Aug. 21, 2008
DALLAS (SMU) -- The Meadows Museum at Southern Methodist University announced today that it has acquired an important series of 29 ivory miniatures by Francisca Ifigenia Meléndez (1770-1825) representing members of the court and family of King Charles IV of Spain (r. 1788-1808). Meléndez was the official painter of portrait miniatures for the royal court.
|Miniatures by Francisca Ifigenia Meléndez (1770 – 1825)|
The paintings, in tempera on ivory, range in size from a tiny 3/5 in. x 2/5 in. up to 3-1/2 x 2 in. and are framed in two groupings, accompanied by a letter from Queen María Luisa de Parma’s secretary, dated 1795, placing an order for new miniatures.
The acquisition represents the Meadows Museum’s first works in this genre, and its first paintings by a female artist. (The Meadows collection includes a work attributed to a female sculptor, Luisa Roldán, the late 17th-century St. John the Baptist.) The works were purchased with funds donated by The Meadows Foundation, and will go on permanent display at the Meadows Museum this fall.
Francisca Meléndez was a contemporary of Goya’s and, like her famous counterpart, an official court painter, but while Goya focused on canvas paintings, she specialized in miniatures. The small-format paintings acquired by the Meadows demonstrate her exceptional skill in this genre; she combined official portraiture and the rendering of each sitter’s individual features with assured and refined detail while providing insight into their personalities.
The artist came by her talent naturally, perhaps; her grandfather, Francisco Antonio Meléndez, and father, José Agustín Meléndez, were both respected miniaturists, and her uncle was famed Spanish still-life painter Luis Meléndez. In 1790, when she was 20 years old, Francisca painted a miniature Virgin and Child and presented it to the Royal Academy of San Fernando in Madrid, the premier arts academy of Spain. The Academy was so impressed with her work that they named her Académica de Mérito (Academic of Merit), an extremely prestigious honor for a female artist at the time. On the strength of her portrayals of Charles IV and Queen María Luisa de Parma, in 1794 she was made salaried Pintora y Retratista de Cámara (Painter and Portraitist of the Court).
The Meadows acquisition includes miniatures of the king and queen as well as their young son, Prince Fernando, and Manuel Godoy, the powerful prime minister, along with other court figures yet to be identified.
“The addition of these rare, representative works by Francisca Meléndez, member of a prominent dynasty of Spanish artists and painter of portraits of the royal family, is quite significant for us,” said Dr. Mark Roglán, museum director. “The acquisition not only adds to our overall holdings of royal portraiture, but it shows figures from the court of Charles IV who were patrons of other artists in our collection, such as Goya, so provides an important link to a number of 18th-century works on display at the Meadows. It also marks our first example of the genre of miniatures, which played a vital role in court life and royal relations, serving as important mementos, tokens of affection or for formal introductions. More significant still, Francisca Meléndez is the first female painter to be represented in the Meadows collection.”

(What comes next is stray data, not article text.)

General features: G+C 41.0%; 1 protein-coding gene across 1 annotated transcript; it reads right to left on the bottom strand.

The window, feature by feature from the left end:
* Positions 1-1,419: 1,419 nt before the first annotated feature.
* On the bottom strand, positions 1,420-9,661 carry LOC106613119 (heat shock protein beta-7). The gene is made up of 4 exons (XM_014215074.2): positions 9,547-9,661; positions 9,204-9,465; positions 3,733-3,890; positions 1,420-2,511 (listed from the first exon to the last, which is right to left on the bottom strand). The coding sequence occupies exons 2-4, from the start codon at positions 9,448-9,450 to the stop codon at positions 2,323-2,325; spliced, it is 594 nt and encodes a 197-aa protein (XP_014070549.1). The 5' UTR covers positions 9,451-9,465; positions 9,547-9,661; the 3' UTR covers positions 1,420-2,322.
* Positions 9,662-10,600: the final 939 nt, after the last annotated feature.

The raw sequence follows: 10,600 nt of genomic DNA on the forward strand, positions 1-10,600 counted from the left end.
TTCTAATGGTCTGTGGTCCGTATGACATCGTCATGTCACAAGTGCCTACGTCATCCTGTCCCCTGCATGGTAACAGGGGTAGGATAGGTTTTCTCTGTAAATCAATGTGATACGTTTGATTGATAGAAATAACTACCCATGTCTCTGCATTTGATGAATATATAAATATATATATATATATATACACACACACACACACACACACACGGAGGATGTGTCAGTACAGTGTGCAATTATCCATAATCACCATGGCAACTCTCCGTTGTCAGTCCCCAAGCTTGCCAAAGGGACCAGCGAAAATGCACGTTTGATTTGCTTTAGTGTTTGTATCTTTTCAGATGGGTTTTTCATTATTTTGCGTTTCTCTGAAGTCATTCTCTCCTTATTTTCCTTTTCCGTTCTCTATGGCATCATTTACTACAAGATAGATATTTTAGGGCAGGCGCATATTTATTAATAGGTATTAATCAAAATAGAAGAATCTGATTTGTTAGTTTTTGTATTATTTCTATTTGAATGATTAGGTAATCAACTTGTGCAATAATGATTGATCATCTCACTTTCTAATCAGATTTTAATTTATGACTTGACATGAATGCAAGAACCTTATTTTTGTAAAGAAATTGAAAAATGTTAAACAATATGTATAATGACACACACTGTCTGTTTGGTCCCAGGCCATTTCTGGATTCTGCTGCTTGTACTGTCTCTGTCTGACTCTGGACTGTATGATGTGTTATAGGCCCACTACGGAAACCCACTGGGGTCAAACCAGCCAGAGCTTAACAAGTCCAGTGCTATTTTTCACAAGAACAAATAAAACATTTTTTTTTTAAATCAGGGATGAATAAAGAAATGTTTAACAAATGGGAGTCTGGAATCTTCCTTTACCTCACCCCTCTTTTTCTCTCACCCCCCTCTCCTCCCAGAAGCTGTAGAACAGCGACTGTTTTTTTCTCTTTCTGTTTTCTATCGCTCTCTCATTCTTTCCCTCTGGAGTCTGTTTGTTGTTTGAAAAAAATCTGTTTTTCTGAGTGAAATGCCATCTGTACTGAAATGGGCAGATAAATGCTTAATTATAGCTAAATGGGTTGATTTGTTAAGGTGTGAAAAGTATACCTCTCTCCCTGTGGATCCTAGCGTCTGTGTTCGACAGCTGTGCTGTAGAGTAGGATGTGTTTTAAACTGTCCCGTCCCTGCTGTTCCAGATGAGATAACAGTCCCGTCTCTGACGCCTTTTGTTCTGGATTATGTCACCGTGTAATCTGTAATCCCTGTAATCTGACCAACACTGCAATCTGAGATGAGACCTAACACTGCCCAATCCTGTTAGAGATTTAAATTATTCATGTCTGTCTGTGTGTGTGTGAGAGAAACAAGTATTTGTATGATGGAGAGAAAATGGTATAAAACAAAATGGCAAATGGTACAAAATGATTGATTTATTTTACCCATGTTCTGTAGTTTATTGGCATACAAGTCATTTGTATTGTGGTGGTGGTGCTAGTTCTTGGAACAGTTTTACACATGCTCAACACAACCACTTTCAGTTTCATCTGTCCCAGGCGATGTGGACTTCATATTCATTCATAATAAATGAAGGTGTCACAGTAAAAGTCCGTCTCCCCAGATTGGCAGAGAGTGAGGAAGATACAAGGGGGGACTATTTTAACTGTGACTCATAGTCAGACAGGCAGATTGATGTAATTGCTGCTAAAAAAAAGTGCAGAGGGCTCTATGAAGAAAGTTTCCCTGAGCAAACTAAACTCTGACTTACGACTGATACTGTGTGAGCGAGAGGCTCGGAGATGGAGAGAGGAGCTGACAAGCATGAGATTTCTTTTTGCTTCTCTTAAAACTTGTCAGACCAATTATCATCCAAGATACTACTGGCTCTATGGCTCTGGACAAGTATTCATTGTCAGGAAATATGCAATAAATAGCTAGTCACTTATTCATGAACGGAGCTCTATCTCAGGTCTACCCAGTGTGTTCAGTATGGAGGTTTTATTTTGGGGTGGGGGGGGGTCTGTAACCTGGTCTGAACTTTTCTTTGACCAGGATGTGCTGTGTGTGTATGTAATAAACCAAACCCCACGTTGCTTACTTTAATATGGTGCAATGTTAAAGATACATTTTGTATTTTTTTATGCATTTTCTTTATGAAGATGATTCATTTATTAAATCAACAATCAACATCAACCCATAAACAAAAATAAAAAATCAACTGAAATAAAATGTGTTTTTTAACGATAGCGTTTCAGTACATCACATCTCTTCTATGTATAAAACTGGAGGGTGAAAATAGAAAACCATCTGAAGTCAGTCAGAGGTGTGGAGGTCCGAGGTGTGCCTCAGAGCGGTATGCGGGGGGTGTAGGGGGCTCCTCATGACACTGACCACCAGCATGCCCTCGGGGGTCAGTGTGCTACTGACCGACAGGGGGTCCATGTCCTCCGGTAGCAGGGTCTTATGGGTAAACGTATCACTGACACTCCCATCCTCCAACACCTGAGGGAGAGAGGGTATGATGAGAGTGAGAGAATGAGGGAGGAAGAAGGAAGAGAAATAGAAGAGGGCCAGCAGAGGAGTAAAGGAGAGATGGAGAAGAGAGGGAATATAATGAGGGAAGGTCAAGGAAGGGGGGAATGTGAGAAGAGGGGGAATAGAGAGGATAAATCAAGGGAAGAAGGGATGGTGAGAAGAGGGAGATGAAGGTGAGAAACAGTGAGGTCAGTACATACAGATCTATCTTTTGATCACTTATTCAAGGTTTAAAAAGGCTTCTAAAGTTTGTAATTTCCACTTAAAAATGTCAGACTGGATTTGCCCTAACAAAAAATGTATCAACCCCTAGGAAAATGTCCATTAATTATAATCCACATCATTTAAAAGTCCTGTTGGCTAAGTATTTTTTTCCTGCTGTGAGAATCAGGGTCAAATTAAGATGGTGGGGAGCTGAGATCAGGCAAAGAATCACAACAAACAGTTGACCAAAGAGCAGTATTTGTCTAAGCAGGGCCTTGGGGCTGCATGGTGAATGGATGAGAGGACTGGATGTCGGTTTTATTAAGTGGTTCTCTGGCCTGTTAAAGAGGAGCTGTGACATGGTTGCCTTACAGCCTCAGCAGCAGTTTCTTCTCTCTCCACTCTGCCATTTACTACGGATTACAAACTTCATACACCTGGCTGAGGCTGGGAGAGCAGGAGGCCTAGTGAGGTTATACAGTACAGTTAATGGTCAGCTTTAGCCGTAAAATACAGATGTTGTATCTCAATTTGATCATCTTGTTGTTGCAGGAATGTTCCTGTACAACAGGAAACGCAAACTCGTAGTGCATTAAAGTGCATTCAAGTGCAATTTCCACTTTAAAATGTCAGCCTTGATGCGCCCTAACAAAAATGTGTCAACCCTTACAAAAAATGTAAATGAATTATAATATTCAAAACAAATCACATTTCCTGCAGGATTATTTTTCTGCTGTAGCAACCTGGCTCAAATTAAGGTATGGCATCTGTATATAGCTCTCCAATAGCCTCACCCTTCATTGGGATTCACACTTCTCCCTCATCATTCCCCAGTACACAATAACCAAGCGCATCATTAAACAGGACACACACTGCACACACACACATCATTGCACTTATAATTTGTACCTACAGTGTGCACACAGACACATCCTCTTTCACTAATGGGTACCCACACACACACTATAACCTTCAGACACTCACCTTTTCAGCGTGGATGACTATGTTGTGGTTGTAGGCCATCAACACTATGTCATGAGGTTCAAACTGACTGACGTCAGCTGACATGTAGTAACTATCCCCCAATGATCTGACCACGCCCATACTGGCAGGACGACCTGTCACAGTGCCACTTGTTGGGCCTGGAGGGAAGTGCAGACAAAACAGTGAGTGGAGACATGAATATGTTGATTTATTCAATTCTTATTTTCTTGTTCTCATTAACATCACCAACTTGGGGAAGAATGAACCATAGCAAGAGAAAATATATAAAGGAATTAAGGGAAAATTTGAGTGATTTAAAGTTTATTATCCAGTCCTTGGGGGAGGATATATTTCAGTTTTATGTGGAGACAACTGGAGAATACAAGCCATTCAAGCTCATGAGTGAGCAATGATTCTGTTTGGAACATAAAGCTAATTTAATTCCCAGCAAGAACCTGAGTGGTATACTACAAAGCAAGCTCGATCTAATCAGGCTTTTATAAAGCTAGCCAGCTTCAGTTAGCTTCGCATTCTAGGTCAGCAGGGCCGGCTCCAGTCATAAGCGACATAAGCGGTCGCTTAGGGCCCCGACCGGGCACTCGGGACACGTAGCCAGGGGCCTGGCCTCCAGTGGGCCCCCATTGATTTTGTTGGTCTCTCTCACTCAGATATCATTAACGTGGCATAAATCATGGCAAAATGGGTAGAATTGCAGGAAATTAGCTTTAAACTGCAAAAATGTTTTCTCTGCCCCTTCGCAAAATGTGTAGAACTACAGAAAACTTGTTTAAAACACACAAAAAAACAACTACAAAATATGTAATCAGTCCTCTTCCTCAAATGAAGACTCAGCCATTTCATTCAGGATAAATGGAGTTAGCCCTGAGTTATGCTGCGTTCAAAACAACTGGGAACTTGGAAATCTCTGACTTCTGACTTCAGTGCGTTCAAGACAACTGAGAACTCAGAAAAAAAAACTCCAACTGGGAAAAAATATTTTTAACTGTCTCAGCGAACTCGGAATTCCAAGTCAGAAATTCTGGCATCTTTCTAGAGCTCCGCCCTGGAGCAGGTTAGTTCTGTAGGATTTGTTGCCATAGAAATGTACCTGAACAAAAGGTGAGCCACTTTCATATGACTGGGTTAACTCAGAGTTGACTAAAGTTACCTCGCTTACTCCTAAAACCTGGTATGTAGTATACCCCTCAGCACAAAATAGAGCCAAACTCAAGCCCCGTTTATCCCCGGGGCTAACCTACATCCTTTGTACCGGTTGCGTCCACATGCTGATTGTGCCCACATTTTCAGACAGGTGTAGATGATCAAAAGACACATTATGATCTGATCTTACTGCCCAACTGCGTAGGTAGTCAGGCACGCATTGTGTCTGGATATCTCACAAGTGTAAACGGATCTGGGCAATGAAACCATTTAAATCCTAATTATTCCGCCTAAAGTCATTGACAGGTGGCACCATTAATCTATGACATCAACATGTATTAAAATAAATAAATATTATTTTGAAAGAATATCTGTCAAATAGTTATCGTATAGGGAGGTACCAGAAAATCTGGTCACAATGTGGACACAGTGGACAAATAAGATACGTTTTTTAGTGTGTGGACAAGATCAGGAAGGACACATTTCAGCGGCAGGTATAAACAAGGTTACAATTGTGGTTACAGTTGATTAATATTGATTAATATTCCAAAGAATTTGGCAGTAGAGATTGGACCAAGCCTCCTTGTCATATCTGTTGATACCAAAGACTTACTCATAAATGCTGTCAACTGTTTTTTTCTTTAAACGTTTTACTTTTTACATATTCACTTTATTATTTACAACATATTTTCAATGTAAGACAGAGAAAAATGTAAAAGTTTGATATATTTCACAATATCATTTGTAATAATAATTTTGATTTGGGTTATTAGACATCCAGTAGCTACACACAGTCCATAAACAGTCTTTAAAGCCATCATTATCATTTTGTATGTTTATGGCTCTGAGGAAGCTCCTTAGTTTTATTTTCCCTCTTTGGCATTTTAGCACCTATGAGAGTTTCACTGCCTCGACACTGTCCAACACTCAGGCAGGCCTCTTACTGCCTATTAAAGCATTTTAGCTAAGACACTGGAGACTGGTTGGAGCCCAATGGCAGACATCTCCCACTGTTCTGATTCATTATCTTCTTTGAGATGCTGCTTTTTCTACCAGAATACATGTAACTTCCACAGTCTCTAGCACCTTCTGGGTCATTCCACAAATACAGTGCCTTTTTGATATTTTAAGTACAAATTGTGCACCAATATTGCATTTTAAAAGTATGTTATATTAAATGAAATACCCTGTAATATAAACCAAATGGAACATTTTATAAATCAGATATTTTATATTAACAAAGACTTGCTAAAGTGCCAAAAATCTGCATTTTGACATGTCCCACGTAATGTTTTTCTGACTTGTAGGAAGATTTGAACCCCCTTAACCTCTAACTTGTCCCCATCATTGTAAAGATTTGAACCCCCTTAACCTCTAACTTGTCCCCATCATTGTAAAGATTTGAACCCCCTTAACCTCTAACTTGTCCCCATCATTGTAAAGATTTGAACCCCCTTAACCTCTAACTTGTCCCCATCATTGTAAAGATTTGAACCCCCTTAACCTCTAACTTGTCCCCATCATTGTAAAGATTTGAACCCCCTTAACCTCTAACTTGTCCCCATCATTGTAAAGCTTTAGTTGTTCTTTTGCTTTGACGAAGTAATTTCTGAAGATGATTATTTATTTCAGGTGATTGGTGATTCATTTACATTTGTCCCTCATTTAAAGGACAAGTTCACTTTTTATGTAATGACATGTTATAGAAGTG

Two lectures related to the acquisition will be held in the museum auditorium on Thursday, Oct. 9. Dr. Janis Tomlinson, Director of University Museums at the University of Delaware, will present “Painting the Spanish Monarchs: 1789 to 1820” at 6 p.m. and Dr. Maite Alvarez, Project Specialist with the J. Paul Getty Museum in Los Angeles, will discuss “Women Artists in Spain during the 18th Century” at 6:45 p.m. The lectures are free; for more information, call the museum education office at 214.768.4677.
The Meadows Museum houses one of the largest and most comprehensive collections of Spanish art outside of Spain, with works dating from the 10th to the 21st century. It includes masterpieces by some of the world’s greatest painters: El Greco, Velázquez, Ribera, Murillo, Goya, Miró and Picasso. Highlights of the collection include Renaissance altarpieces, monumental Baroque canvases, exquisite rococo oil sketches, polychrome wood sculptures, Impressionist landscapes, modernist abstractions, a comprehensive collection of the graphic works of Goya and a select group of sculptures by major 20th-century masters.
The museum is located at 5900 Bishop Blvd. on the SMU campus. Hours are 10 AM to 5 PM on Monday, Tuesday, Friday and Saturday; 10 AM to 8 PM on Thursday; and 12-5 PM on Sunday. Admission is $8 per person for ages 12 and up; free on Thursdays after 5 PM; and always free for children under 12, museum members, and SMU faculty, staff and students. Ample free public parking is available in the garage under the museum. For more information, please visit the museum’s website at www.meadowsmuseumdallas.org, or call 214.768.2516.
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